A prosperous fool is a grievous burden. — Aeschylus

Julius Caesar - Ada Russell




Rome During Caesar's Absence

Caesar had secured the home government for the year 58 for his friends Gabinius and Piso. He married Piso's daughter, Calpurnia, having divorced Pompeia; and to secure Pompey's friendship during his absence he gave him his attractive daughter Julia in marriage. Cato made a great outcry against all these 'political marriages.' Through Caesar's influence Cicero's great enemy, Publius Clodius Pulcher, was adopted by a plebeian father and made one of the tribunes of the plebs. Clodius and his sister Clodia, members of one of the oldest families in Rome, throw a lurid light on Roman society of the time, although it must be confessed that their evil reputations are derived from Cicero, who had a lurid mind. It is very curious that we only know how bad the Roman aristocracy of the last days of the republic was through Cicero, and that yet it is Cicero who throws a glamour over the republican cause. Clodia was what we should call a Bohemian at a time when the Roman lady seldom lifted up her eyes or her voice in the presence of men, and considered sober raiment a mark of virtue. She was the 'Lesbia' of the poet Catullus, and the centre of a circle of young poets and men of fashion in revolt from the narrow views and ways of older Rome. Clodius started like Clodia by shocking society, even stealing into Caesar's house in women's clothes when (Caesar being Pontifex Maximus)  the ceremonies of the Bona Dea were being performed, at which only women might be present. The affair was regarded so seriously that Clodius tried to get out of it by pleading an alibi  and bribing the jury, but Cicero had seen him in Rome and spoiled his alibi, and thenceforth Clodius persecuted the great senator.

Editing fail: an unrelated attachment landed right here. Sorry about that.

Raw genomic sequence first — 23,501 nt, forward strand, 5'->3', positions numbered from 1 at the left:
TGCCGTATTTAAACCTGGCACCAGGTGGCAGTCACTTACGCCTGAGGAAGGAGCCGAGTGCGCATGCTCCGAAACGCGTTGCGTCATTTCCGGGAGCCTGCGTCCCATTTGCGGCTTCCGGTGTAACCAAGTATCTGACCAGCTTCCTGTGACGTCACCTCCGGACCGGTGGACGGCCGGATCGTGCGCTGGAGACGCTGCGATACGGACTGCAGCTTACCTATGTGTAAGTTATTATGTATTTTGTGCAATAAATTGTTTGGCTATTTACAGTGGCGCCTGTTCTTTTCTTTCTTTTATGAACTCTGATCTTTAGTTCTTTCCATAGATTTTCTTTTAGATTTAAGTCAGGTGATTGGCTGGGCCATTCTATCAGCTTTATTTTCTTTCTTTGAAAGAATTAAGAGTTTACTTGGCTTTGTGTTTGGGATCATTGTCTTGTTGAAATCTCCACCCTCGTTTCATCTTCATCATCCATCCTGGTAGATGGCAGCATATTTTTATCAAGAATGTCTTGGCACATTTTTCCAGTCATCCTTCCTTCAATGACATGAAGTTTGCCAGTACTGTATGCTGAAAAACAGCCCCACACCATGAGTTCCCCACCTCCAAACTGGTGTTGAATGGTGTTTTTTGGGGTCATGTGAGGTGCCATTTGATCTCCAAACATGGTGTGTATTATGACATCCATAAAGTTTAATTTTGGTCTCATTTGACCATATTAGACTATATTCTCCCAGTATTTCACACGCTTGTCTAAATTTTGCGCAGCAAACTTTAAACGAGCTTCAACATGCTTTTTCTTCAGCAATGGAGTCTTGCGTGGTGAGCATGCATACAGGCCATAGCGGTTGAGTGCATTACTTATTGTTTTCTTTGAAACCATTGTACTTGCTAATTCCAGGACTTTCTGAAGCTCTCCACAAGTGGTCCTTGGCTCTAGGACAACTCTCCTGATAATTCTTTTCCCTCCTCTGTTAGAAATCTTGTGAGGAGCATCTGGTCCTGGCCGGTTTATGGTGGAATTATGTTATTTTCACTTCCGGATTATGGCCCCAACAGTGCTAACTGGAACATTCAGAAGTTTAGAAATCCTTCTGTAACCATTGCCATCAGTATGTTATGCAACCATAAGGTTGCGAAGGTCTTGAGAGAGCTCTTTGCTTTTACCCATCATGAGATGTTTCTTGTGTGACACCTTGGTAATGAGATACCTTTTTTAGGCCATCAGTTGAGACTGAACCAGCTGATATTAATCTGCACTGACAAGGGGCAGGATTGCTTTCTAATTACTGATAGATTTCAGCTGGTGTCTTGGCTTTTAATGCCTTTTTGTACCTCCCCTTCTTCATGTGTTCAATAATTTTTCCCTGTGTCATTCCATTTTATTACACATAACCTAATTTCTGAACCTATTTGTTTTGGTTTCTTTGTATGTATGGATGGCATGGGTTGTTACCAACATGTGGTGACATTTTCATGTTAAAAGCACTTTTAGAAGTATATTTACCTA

Cicero had a very bad time after Caesar's departure for Gaul, and was soon to be cruelly awakened from the state of self-satisfaction in which he had lived ever since his suppression of the Catilinarian Conspiracy. He was using all his eloquence in stirring up popular feeling against the Triumvirs, and so Caesar and his friends allowed Clodius to secure his exile on the charge of having put Roman citizens to death without trial. The Senate ought to have stood by him, but most of its members, Cicero comforted himself with thinking, were jealous of his great deeds; any way, he departed, and in after years it was a long time before he threw in his lot unreservedly with the senatorial party. He might have languished in exile (the severest of punishments to a man of his temperament, with a passion for politics, the law-courts and society), had not Pompey quarreled with Clodius. He returned to Italy in the autumn of 57 with his sentence reversed, and was welcomed back with enthusiasm by the Italians, who supported him as a man of Arpinum, by the people who had always loved him, and by his own class, the powerful body of Roman knights. He was escorted from Brundisium to Rome by a crowd greater than the one which had conducted him home on the day when he laid down his consulship. Italy, he said, carried him on her shoulders to Rome, where he was welcomed at the gates by the chief men. They had begun to see that the Senate had been humiliated by his exile.